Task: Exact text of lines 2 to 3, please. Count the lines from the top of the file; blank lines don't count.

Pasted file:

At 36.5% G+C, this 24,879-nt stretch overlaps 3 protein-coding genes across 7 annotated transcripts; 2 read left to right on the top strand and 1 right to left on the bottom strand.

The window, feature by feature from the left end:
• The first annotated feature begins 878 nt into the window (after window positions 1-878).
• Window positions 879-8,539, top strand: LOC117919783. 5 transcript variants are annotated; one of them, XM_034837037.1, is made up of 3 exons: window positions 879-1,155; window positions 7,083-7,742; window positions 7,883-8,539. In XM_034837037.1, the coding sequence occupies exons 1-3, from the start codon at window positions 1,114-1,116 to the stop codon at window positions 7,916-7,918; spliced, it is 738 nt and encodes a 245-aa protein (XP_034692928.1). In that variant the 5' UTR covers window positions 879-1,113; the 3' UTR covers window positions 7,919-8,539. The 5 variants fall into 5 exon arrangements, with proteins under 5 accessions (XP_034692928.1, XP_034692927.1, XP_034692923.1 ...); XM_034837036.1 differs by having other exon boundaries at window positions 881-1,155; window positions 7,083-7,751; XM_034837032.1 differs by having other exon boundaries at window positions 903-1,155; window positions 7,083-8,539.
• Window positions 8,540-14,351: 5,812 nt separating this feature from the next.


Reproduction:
The window, feature by feature from the left end:
• The first annotated feature begins 878 nt into the window (after window positions 1-878).